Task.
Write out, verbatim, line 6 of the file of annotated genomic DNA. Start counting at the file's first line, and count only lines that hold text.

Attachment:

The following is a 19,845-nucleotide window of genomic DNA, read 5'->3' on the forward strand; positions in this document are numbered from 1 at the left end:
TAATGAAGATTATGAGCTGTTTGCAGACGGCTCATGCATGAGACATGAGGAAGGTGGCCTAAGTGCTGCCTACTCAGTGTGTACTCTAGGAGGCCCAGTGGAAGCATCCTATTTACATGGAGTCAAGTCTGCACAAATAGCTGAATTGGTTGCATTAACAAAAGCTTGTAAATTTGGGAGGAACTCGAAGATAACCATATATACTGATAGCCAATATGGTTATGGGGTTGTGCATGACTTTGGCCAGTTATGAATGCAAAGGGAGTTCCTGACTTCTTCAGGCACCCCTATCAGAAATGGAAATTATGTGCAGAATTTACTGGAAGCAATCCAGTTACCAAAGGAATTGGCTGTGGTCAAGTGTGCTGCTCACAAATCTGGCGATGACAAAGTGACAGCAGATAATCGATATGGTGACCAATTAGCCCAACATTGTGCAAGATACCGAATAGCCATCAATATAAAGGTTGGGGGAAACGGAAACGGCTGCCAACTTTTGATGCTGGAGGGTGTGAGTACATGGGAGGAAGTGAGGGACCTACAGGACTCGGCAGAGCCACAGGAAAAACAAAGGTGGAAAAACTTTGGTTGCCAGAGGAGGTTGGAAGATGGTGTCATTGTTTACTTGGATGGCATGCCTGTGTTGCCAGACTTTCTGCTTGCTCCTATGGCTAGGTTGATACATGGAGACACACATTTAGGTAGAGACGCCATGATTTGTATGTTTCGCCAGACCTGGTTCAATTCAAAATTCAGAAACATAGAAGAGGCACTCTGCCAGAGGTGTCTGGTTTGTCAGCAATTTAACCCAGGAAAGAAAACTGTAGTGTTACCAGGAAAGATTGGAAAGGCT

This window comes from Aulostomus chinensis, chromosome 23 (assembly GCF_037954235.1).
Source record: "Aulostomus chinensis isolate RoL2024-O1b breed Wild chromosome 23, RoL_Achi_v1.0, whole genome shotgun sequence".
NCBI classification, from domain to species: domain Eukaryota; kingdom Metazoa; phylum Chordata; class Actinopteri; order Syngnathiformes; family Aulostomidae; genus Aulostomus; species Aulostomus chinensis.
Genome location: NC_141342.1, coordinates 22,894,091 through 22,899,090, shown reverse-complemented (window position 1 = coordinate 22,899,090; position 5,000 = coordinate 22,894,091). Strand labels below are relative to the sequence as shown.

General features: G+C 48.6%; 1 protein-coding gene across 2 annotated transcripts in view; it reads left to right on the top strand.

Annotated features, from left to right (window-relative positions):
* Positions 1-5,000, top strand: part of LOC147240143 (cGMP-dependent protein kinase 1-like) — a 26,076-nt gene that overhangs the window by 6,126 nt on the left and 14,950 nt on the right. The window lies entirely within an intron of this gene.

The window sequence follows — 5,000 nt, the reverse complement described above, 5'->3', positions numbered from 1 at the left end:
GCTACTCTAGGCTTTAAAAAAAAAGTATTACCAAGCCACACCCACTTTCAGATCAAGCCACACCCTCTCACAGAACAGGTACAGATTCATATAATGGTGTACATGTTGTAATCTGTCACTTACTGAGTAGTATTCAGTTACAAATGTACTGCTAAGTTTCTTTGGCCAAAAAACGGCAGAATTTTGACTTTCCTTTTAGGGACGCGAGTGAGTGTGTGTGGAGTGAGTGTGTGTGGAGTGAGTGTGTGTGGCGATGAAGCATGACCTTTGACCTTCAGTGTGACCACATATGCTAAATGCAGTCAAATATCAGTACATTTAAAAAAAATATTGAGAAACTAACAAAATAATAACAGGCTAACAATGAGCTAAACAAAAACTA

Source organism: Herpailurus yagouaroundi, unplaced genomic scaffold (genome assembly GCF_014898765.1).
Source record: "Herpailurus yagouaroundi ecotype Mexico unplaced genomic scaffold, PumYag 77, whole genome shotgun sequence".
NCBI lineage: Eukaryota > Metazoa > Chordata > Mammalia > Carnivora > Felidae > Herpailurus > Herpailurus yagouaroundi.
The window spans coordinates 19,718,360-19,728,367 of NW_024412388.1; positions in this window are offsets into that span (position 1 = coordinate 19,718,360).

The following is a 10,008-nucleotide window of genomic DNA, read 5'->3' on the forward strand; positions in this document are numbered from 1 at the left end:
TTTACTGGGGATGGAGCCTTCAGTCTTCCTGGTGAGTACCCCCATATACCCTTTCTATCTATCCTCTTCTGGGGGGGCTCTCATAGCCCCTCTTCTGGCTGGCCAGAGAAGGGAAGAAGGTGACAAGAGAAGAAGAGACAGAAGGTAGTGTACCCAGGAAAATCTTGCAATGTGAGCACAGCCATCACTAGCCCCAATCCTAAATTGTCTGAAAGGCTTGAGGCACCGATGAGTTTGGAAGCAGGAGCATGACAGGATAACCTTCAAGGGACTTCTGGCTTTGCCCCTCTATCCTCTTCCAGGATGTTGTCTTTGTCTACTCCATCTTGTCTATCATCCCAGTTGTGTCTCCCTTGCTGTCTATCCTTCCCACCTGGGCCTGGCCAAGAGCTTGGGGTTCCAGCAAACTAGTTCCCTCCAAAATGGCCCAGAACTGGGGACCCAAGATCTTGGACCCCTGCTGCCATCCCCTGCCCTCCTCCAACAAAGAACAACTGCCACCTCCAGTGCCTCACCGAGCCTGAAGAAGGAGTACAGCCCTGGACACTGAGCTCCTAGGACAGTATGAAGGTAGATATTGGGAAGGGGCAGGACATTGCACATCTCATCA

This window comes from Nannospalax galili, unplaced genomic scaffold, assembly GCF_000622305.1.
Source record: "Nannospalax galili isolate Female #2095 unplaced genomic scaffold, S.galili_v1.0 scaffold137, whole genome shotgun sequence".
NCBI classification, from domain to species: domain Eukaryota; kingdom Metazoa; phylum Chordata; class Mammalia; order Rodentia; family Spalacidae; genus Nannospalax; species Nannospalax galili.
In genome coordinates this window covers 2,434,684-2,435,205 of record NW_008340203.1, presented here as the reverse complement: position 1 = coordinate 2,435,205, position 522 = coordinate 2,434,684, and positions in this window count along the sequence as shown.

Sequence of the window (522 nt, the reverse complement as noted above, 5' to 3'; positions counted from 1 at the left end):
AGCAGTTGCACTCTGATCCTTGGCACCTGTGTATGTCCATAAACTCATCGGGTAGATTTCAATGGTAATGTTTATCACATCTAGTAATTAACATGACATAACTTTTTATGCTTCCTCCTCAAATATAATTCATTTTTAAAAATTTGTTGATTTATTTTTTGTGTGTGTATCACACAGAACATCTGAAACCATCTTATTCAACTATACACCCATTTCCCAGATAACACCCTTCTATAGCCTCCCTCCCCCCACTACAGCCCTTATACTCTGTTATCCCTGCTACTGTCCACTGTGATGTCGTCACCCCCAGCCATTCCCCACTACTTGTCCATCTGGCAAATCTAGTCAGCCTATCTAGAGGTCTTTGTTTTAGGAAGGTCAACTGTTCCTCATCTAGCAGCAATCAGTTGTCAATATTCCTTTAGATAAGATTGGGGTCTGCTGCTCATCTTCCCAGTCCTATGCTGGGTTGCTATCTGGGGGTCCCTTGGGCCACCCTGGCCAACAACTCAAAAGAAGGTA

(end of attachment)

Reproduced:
Genome location: NC_141342.1, coordinates 22,894,091 through 22,899,090, shown reverse-complemented (window position 1 = coordinate 22,899,090; position 5,000 = coordinate 22,894,091). Strand labels below are relative to the sequence as shown.